Exhibition of music videos

  • to 1959: Talkies, soundies, and shorts

    In 1926, many musical short films were produced due to the arrival of 'talkies'. Warner Bros made Vitaphone shorts, which featured bands, vocalists and dancers. Max Fleischer, an animation artist, introduced sing-along short animations called Screen Songs, where audiences sang along to well known songs by "following the bouncing ball" which is now similar to Kareoke.
  • to 1973: Music videos used for promotion

    The Scopitone was created in France, a visual jukebox. Many french artists started producing short films. This then spread to other countires where similar machines, eg the Cinebox, were used to do the same thing.
  • to 1980 – Music on television

    Top of the Pops began playing music videos in the late 1970s
  • Music videos

    Music videos became significant in the 1980s. They were described by multiple terms including "illustrated song", "filmed insert" and "promotional (promo) film".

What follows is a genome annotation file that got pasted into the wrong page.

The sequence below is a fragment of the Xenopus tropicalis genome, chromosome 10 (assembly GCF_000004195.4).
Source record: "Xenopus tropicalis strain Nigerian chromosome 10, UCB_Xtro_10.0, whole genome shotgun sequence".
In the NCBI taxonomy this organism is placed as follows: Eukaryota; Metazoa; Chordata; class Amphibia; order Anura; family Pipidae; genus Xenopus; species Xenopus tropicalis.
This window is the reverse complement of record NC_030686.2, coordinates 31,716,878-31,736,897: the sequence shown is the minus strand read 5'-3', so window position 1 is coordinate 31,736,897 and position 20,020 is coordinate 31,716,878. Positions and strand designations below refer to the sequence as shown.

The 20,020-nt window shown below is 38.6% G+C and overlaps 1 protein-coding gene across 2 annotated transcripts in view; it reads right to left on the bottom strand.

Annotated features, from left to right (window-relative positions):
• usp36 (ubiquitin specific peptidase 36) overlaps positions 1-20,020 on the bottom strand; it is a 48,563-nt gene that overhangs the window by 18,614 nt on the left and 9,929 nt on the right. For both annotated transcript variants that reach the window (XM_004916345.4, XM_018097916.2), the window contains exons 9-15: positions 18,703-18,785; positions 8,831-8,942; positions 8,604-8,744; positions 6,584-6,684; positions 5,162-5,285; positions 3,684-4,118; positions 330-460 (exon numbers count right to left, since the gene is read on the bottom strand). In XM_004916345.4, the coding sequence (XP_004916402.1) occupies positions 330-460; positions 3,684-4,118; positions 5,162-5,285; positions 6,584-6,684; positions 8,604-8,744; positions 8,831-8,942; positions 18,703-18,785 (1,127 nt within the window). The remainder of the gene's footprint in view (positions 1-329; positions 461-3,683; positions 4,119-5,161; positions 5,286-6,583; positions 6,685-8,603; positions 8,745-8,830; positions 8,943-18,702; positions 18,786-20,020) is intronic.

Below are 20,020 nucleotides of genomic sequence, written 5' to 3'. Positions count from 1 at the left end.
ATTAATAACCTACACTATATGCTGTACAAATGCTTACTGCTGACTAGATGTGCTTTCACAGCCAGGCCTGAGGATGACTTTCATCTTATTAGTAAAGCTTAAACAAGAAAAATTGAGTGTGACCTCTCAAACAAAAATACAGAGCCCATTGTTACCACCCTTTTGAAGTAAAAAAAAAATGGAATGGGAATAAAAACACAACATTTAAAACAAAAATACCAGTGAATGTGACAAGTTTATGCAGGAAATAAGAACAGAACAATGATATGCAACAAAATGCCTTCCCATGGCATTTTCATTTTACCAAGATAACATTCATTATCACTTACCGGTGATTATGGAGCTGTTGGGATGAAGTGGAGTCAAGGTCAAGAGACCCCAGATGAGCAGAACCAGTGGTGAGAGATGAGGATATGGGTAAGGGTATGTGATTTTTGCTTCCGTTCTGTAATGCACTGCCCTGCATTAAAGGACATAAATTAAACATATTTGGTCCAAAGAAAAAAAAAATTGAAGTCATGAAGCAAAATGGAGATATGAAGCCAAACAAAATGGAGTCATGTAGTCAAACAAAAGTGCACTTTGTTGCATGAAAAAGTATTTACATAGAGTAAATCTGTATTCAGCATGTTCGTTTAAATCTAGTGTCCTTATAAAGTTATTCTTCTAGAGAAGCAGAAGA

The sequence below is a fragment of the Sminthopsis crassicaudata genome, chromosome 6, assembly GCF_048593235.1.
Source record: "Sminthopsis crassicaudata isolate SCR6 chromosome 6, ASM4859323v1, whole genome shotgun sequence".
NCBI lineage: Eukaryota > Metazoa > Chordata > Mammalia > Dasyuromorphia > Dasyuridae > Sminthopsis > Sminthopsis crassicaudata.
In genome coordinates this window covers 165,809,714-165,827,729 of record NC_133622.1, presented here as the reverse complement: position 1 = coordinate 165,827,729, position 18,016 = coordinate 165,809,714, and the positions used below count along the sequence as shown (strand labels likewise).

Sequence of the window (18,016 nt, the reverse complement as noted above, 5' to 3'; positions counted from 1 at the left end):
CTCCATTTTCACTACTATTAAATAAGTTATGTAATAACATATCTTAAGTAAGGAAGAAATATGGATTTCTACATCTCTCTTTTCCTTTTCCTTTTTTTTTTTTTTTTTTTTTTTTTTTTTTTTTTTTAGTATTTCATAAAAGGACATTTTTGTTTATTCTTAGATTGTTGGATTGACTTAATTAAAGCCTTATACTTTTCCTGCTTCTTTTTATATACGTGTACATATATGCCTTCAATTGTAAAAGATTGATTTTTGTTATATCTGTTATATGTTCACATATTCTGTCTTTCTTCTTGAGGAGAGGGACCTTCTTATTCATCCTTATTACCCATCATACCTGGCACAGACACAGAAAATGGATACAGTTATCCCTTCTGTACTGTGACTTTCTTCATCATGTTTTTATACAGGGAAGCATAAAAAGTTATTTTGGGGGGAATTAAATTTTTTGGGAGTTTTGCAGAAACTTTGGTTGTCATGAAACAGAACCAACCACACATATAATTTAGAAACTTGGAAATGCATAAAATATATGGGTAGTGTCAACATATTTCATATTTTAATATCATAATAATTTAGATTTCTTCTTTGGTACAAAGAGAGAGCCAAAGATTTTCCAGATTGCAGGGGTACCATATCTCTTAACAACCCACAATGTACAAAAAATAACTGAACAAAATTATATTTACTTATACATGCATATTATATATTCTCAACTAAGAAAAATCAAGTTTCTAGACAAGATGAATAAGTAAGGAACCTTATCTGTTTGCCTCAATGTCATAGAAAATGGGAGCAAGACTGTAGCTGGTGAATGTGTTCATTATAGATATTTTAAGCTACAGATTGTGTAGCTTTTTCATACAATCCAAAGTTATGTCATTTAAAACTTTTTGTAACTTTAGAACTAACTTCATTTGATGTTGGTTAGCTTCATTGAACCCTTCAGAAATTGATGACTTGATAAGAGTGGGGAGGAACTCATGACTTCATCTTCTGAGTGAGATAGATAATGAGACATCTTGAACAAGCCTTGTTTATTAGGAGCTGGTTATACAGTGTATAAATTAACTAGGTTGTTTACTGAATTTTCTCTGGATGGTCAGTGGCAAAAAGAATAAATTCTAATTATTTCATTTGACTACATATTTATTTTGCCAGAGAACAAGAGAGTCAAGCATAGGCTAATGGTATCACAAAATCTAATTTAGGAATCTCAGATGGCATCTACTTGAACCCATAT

• to 1991: Music videos going mainstream

    Video channel MTV aired "Video Killed the Radio Star" and began an era of 24-hour-a-day music on tv. by the 1980s, music videos played a prominent role in marketing.
  • Edward B. Marks and Joe Stern

    Edward B. Marks and Joe Stern projected a series of still images on a screen, using a lantern, simultaneous to live performances. Became known as an 'illustrated song'. To do this they hired electrician George Thomas and various performers to promote sales of their song "The Little Lost Child". The first step towars the music video.
  • to 2004: Directors credit

    MTV began listing directors with the artist and song credits - showing that the director has creatice control.
  • to now, Music videos and the internet

    In 1997, a website called IFilm was launched which showed videos, including music videos. In 2005 YouTube was launched, where users could upload their own videos and watch each others. It also made viewing videos quicker and easier.